After a single new character had already turned the digital scene upside down, it was realized that a more sustainable solution was needed. Since it quickly became clear that it would not be possible to represent all the writing systems in the world with the 256 bit combinations offered by the 1-byte characters, it was decided to go straight to the point. With Unicode a standard was created, that covers an encoding with at present 1,114,112 theoretically possible symbols, of which currently approximately 143,000 were assigned. Unicode defines so called code points, i.e. put simply: It takes all known characters and simply numbers them. Each character gets a number and you can look up each character in the big list, e.g. No. 129335 for 🤷. For reasons of backwards compatibility you define the first 128 entries as identical to ASCII.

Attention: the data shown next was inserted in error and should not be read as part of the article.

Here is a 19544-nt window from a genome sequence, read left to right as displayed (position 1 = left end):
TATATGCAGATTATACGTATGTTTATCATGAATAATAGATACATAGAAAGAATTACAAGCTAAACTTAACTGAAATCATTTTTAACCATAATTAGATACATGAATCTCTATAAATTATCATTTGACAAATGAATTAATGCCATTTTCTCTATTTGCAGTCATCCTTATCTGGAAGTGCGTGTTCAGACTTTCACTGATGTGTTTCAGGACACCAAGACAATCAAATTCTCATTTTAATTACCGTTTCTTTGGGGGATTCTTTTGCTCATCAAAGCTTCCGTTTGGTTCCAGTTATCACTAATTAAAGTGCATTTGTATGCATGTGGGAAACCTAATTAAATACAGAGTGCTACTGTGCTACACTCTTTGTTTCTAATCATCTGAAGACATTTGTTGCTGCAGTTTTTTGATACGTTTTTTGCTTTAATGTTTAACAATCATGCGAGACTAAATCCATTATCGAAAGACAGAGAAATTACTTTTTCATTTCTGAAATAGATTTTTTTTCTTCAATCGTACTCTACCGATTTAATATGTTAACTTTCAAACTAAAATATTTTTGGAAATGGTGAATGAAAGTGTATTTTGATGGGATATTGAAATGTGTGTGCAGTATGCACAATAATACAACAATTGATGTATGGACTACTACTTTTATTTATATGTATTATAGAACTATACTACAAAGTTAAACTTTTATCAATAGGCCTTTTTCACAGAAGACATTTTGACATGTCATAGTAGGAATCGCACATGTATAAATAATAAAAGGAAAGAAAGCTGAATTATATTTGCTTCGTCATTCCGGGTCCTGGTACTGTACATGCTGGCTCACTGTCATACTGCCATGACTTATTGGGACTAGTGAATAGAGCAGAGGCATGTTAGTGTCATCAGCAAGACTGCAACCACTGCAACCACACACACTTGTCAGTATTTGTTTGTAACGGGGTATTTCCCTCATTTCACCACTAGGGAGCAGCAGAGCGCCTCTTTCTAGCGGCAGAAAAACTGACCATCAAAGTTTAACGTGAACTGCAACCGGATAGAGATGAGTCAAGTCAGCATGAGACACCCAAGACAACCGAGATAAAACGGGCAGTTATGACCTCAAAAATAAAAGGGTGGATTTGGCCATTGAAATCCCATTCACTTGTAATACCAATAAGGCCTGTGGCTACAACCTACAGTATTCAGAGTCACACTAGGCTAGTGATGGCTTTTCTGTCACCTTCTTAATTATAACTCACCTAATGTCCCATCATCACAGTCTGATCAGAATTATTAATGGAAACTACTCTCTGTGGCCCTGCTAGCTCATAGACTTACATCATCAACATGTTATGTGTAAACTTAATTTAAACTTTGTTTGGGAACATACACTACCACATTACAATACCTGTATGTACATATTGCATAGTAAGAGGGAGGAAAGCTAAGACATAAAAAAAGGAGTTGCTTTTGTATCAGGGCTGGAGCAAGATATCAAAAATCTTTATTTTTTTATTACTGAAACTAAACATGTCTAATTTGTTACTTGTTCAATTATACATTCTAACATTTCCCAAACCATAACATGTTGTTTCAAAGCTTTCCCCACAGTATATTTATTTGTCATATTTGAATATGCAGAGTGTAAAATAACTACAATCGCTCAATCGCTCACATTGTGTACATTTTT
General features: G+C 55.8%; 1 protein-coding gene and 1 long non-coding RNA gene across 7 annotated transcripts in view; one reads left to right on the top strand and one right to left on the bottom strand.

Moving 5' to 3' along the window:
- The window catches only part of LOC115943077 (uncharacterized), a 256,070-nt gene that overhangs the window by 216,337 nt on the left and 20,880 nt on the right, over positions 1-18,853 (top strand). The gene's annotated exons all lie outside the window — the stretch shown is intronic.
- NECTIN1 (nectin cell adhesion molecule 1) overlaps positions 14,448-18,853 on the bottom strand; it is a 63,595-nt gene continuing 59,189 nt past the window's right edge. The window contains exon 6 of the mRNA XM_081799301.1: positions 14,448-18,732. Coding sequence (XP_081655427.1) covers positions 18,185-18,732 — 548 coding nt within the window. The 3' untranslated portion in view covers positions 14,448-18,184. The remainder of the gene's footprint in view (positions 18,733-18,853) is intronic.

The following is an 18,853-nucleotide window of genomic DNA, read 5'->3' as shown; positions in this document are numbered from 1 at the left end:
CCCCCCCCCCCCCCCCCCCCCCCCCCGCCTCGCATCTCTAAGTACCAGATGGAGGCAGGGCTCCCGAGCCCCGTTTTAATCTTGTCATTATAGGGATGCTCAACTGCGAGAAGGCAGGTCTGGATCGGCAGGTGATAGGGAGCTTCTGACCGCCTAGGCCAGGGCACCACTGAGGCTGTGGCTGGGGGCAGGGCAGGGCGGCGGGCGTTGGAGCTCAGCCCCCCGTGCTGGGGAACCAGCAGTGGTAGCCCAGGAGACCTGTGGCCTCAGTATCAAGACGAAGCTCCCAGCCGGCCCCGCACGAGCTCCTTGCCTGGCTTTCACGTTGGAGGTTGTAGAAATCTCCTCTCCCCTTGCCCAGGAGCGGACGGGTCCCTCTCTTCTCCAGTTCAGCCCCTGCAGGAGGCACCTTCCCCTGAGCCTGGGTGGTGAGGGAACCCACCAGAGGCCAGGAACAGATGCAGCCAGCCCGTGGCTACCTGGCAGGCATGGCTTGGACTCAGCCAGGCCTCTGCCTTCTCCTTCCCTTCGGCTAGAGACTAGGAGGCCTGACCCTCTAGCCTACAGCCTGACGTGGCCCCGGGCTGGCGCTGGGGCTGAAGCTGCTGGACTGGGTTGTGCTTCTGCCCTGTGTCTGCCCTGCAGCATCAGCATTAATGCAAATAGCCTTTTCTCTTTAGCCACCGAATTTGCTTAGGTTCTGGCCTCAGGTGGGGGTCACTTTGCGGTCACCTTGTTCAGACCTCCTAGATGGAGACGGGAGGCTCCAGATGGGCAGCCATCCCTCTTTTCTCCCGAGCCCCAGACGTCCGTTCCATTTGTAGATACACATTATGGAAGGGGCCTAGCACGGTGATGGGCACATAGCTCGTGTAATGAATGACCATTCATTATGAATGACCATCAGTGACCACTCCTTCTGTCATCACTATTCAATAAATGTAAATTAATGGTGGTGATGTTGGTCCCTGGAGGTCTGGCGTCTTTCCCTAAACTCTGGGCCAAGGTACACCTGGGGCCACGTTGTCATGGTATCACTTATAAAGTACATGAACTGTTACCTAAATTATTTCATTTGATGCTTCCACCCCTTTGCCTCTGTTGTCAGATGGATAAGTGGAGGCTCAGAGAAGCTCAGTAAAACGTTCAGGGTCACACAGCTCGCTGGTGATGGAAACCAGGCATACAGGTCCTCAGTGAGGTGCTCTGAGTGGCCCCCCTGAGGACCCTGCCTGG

Lesson learned: As we have already learned from IPv4, things always get exciting in IT when someone says: "This will do." 🙂 .
At this point, this story could be over. However, there are still two problems.
First, let's start with the more complicated one: To do this, we must first briefly take off our Germanic glasses and ask ourselves: What exactly is a "character"?
The first answer is most likely: Well, probably that means a letter. But a look west of Alsace and the answer becomes more complicated. In addition to the "e", the French also know the "é" (with accent aigu) and the "è" (with accent grave). Everyone knows that on a German keyboard you type these characters in two steps - first the accent and then the "e". Unicode maps this in the same way, i.e. there is a code point for the "e" and such for the accents, which are also counted among the so-called diacritical characters.
The slyboots might now say: "Wait, just a moment ago we were told that ASCII characters can still be used and an 'é' certainly already existed in DOS times".